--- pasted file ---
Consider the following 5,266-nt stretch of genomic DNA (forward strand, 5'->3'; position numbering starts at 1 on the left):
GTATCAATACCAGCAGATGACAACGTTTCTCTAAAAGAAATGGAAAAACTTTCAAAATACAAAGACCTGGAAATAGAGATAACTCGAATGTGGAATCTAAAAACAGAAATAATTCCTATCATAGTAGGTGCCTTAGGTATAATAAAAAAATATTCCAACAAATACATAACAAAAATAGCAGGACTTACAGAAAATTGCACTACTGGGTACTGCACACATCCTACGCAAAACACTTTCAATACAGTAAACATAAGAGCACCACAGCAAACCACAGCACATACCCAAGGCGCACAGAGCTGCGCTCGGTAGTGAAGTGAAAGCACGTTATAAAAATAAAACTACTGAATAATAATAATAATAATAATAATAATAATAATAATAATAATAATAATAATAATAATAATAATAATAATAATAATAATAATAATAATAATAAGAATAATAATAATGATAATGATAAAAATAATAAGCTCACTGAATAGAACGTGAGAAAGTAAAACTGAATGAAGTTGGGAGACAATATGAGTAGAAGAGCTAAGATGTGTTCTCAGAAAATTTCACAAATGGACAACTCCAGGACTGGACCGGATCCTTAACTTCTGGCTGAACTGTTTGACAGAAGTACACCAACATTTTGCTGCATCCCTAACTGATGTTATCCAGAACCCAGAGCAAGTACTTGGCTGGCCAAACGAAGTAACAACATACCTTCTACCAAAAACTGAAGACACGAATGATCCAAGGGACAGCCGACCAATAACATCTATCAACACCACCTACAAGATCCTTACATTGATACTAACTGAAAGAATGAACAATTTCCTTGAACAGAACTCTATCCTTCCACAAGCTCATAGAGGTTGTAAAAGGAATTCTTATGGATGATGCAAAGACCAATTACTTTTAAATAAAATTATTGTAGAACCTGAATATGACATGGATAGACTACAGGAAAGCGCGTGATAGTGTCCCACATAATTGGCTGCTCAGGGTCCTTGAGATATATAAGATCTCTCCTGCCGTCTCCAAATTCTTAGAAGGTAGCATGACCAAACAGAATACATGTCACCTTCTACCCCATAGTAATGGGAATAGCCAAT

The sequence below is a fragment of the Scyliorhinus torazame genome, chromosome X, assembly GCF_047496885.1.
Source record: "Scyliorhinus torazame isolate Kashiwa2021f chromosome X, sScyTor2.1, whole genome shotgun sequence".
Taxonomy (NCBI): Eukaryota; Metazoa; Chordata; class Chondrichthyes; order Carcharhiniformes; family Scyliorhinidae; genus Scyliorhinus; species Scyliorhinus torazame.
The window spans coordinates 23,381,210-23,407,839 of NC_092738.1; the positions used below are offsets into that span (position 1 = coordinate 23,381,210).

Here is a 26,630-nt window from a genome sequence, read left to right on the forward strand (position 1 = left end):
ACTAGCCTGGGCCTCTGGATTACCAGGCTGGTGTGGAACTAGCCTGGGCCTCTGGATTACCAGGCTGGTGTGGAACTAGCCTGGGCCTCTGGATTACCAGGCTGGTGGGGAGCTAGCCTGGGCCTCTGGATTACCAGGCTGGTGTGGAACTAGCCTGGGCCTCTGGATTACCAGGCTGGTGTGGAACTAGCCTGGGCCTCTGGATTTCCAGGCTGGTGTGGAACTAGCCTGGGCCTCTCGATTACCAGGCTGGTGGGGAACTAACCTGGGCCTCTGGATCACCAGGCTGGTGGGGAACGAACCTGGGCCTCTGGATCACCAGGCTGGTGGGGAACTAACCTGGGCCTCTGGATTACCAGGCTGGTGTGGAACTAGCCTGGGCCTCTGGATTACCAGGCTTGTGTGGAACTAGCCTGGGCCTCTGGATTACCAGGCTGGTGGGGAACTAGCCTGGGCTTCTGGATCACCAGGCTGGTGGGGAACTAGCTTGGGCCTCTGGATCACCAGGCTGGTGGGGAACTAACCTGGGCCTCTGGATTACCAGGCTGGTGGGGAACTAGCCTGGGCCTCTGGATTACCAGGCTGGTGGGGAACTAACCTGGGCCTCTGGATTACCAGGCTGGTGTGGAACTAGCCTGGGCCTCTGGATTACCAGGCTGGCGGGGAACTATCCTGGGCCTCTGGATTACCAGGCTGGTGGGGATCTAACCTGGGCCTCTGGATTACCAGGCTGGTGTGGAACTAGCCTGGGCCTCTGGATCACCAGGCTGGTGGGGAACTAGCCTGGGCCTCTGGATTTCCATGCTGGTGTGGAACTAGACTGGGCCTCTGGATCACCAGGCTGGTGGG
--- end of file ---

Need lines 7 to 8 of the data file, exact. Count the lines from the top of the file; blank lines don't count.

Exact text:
Here is a 26,630-nt window from a genome sequence, read left to right on the forward strand (position 1 = left end):
ACTAGCCTGGGCCTCTGGATTACCAGGCTGGTGTGGAACTAGCCTGGGCCTCTGGATTACCAGGCTGGTGTGGAACTAGCCTGGGCCTCTGGATTACCAGGCTGGTGGGGAGCTAGCCTGGGCCTCTGGATTACCAGGCTGGTGTGGAACTAGCCTGGGCCTCTGGATTACCAGGCTGGTGTGGAACTAGCCTGGGCCTCTGGATTTCCAGGCTGGTGTGGAACTAGCCTGGGCCTCTCGATTACCAGGCTGGTGGGGAACTAACCTGGGCCTCTGGATCACCAGGCTGGTGGGGAACGAACCTGGGCCTCTGGATCACCAGGCTGGTGGGGAACTAACCTGGGCCTCTGGATTACCAGGCTGGTGTGGAACTAGCCTGGGCCTCTGGATTACCAGGCTTGTGTGGAACTAGCCTGGGCCTCTGGATTACCAGGCTGGTGGGGAACTAGCCTGGGCTTCTGGATCACCAGGCTGGTGGGGAACTAGCTTGGGCCTCTGGATCACCAGGCTGGTGGGGAACTAACCTGGGCCTCTGGATTACCAGGCTGGTGGGGAACTAGCCTGGGCCTCTGGATTACCAGGCTGGTGGGGAACTAACCTGGGCCTCTGGATTACCAGGCTGGTGTGGAACTAGCCTGGGCCTCTGGATTACCAGGCTGGCGGGGAACTATCCTGGGCCTCTGGATTACCAGGCTGGTGGGGATCTAACCTGGGCCTCTGGATTACCAGGCTGGTGTGGAACTAGCCTGGGCCTCTGGATCACCAGGCTGGTGGGGAACTAGCCTGGGCCTCTGGATTTCCATGCTGGTGTGGAACTAGACTGGGCCTCTGGATCACCAGGCTGGTGGG